I’d be very happy to consult on this – living in Berlin I have access to a lot of expertise on inner-urban access control methods. (And did you know Berlin had a system like the one suggested until about 1850 or so – the Brandenburg Gate wasn’t just for decoration).

24. KMS - September 16, 2007

The Oystercard is anonymous – up to a point, i.e. if you don’t use it to get a monthly etc. (non-transferable); top-it-up using a debit/credit card; apply for a customer charter refund…etc. The police are very, very fond of getting TfL (Transport for London) to hand out the journey details of particular Oyster cards, a few thousand a year, if I remember rightly. I mean “asking” for the details, they don’t require a warrant.

I think it would be worth using it for ” 2 or 3 journeys in zone 1″, considering the difference in price between Oyster top-up single ticket costs, and paper ticket costs. You’d have to check on the http://www.tfl.gov.uk website first.

And you’re right. All fares have got much more expensive; but if you don’t want the “voluntary” RFID card, you’ll have to pay about 4 times as much for the privilege. And if you just top-up your card (automatically via direct debit, for instance) you have no psychological idea of how much tickets cost and don’t notice the fare hikes, while hearing the news about how cheap oil from Chavez is “pushing fares down”.

If you’re travelling before 9.30a.m. (I assume this hasn’t changed) off-peak’s not much use. Oyster (currently) only works on the buses, tubes, some overground rail lines (e.g.London, Tilbury and Southend, from some of the North London Line stations- ‘Silverlink Metro’, the Croydon tram, and the DLR), but they are rolling it out to cover all stations.

25. marshaklein - September 16, 2007

Hurrah for non/reluctant drivers everywhere!! Engelsk, I know EXACTLY what you mean about the “You don’t drive?” question. It makes me spit. I have dear, dear friends who just refuse to believe that it’s more than a mere lack of moral fibre that prevents me from driving (I do have a licence, acquired around the time of the invention of the internal combustion engine, but found driving to be such a ghastly experience that I gave it up about 15 years ago) But, take heart my non/reluctant driving brothers and sisters, our time is at hand. Soon(ish!), we’ll be able to say “What? You’re still DRIVING?” Oh yes, the moral high ground will be ours! Ours, I tell you!

(This comment sounds mad and I don’t even have the excuse that I’m drunk.)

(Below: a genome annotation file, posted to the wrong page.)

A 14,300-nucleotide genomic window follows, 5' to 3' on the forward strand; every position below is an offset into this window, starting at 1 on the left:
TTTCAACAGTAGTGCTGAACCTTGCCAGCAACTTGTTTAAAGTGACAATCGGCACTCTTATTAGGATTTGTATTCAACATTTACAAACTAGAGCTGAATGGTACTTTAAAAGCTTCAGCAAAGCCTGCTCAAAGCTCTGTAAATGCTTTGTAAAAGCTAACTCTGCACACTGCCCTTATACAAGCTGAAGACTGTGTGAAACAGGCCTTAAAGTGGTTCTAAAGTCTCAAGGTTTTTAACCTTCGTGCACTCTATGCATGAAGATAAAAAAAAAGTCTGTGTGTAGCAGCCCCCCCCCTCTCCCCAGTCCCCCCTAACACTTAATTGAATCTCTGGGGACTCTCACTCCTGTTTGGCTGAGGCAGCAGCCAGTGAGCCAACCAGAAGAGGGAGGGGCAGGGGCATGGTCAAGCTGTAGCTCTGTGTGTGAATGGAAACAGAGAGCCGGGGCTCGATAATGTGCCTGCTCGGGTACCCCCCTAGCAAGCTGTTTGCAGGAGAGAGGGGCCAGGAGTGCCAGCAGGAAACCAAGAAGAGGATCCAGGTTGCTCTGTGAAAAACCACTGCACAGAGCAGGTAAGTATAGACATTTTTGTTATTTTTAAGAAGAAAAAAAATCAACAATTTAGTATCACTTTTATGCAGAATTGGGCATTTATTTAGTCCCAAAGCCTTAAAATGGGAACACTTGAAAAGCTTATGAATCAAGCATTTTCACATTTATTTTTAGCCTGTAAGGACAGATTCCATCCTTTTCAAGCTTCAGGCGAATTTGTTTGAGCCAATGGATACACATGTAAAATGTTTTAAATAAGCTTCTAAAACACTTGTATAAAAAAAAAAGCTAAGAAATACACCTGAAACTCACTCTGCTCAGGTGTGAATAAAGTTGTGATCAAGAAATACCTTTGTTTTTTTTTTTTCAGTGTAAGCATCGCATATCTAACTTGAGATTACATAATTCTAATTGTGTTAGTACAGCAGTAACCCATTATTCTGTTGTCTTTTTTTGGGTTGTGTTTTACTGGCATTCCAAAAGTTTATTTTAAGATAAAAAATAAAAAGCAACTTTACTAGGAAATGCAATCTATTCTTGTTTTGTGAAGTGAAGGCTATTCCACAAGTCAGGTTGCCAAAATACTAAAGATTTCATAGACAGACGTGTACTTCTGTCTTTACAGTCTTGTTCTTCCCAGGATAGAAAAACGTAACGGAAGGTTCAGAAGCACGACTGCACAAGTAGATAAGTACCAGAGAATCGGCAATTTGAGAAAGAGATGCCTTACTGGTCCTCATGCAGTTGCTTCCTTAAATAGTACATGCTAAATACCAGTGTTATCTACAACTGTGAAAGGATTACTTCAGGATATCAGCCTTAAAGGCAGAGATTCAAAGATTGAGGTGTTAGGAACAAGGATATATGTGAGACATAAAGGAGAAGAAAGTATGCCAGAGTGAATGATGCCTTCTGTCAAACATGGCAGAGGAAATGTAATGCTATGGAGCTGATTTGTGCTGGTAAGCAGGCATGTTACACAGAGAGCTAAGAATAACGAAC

26. engelsk - September 16, 2007

KMS: I was there in March ’04, staying with a friend somewhere in East Berlin (lots of grey buildings), about 10 minutes by tram up the road from Alexanderplatz. I didn’t make any car observations – I was too busy falling in love with the Ampelmännchen! What I have noticed down here in the south is that almost all of my students drive – and most of them only live a ten-minute walk away!

BiB: It was especially the “spoke in accusations” that I liked. I don’t seem to do as much drunken commenting as I used to, a few years ago. And nowadays my drunken comments are rarely of the kind that makes me groan and hate myself, thankfully. It’s not like I call for the immediate ‘removal’ of Swiss referees anymore!

marshaklein: If I had my wits about me, I’d reply to them with an exaggeratedly shocked: “What! You drive a car? In this day and age? Just how huge is your carbon footprint?” But for the sake of not being disliked by everyone I meet, it’s probably just as well that I don’t!

27. pleite - September 17, 2007

Engelsk, when you say ‘removal’, do you mean you called for a ref to be taken out and shot? (Was that here?) (And who was the Swiss referee? I do now have vague memories of a Swiss referee’s details being posted in papers. The Rooney-Ronaldo incident?) Polish intonation is good for sounding accusatory even when they’re talking about the weather. Russian’s not bad for that either, but the Poles have got it down to a fine art.

Marsha, you’ve made it home safe and sound. Hurrah! And hurrah for cities with decent public transport, eh? And for cities with decent public transport where the decent public transport doesn’t cost a million pounds a ticket. I expect you to sing Berlin’s praises to all Scotland.

Bloody hell, DZ and Penguin, good work. I have nothing to add re. oysters, as I know nothing about them, though am still a bit squeamish about eating things that are alive. But, yes, Penguin, for the sake of me seeming as if I know my arse from my elbow about something, or my hometown, in this case, yes, you can buy an oysterless travelcard…

…On one of my trips to the island, I wanted a one-day card but it was before 9.30am. Thinking my info might be out-of-date, I asked the woman, called Pam, if it was still the case that you could only get a one-day card after 9.30am. “Oh no,” she said, and I was happy to have been surpassed by progress. “In that case, I’ll have a one-day travelcard from Zone 1 to whatever-zone-Twickenham’s-in, please Pam.” Pam tapped away on her computery till. “That’ll be 9 million pounds please,” said Pam, with a British Rail smile. And, yes, it would have only been 4 and a half million (roughly) after 9.30, so progress still left a lot to be desired in this case.

28. Blonde at Heart - September 18, 2007